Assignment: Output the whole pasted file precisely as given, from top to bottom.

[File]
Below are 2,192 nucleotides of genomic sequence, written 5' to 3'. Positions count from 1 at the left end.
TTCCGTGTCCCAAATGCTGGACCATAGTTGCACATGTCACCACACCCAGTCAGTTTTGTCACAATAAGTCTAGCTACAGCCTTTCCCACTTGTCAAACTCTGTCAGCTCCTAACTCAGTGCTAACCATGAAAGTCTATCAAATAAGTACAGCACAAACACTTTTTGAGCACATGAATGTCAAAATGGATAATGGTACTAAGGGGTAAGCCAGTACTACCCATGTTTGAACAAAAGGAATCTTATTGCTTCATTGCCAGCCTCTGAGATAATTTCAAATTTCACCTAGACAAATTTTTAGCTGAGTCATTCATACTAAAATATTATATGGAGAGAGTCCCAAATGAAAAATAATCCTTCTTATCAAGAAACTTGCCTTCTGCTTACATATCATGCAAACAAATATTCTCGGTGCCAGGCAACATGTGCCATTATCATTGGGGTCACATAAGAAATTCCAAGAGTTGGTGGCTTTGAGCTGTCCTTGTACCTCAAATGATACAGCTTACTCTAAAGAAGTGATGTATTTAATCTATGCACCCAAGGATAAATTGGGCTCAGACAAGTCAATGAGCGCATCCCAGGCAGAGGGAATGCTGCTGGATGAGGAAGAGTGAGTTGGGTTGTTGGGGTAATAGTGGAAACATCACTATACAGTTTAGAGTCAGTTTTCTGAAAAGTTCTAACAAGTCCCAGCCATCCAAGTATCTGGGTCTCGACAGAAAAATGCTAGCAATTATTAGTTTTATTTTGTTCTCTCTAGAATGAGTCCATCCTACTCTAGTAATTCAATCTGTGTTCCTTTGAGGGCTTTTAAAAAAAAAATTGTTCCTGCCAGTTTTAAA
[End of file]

Below are 2,192 nucleotides of genomic sequence, written 5' to 3'. Positions count from 1 at the left end.
TTCCGTGTCCCAAATGCTGGACCATAGTTGCACATGTCACCACACCCAGTCAGTTTTGTCACAATAAGTCTAGCTACAGCCTTTCCCACTTGTCAAACTCTGTCAGCTCCTAACTCAGTGCTAACCATGAAAGTCTATCAAATAAGTACAGCACAAACACTTTTTGAGCACATGAATGTCAAAATGGATAATGGTACTAAGGGGTAAGCCAGTACTACCCATGTTTGAACAAAAGGAATCTTATTGCTTCATTGCCAGCCTCTGAGATAATTTCAAATTTCACCTAGACAAATTTTTAGCTGAGTCATTCATACTAAAATATTATATGGAGAGAGTCCCAAATGAAAAATAATCCTTCTTATCAAGAAACTTGCCTTCTGCTTACATATCATGCAAACAAATATTCTCGGTGCCAGGCAACATGTGCCATTATCATTGGGGTCACATAAGAAATTCCAAGAGTTGGTGGCTTTGAGCTGTCCTTGTACCTCAAATGATACAGCTTACTCTAAAGAAGTGATGTATTTAATCTATGCACCCAAGGATAAATTGGGCTCAGACAAGTCAATGAGCGCATCCCAGGCAGAGGGAATGCTGCTGGATGAGGAAGAGTGAGTTGGGTTGTTGGGGTAATAGTGGAAACATCACTATACAGTTTAGAGTCAGTTTTCTGAAAAGTTCTAACAAGTCCCAGCCATCCAAGTATCTGGGTCTCGACAGAAAAATGCTAGCAATTATTAGTTTTATTTTGTTCTCTCTAGAATGAGTCCATCCTACTCTAGTAATTCAATCTGTGTTCCTTTGAGGGCTTTTAAAAAAAAAATTGTTCCTGCCAGTTTTAAA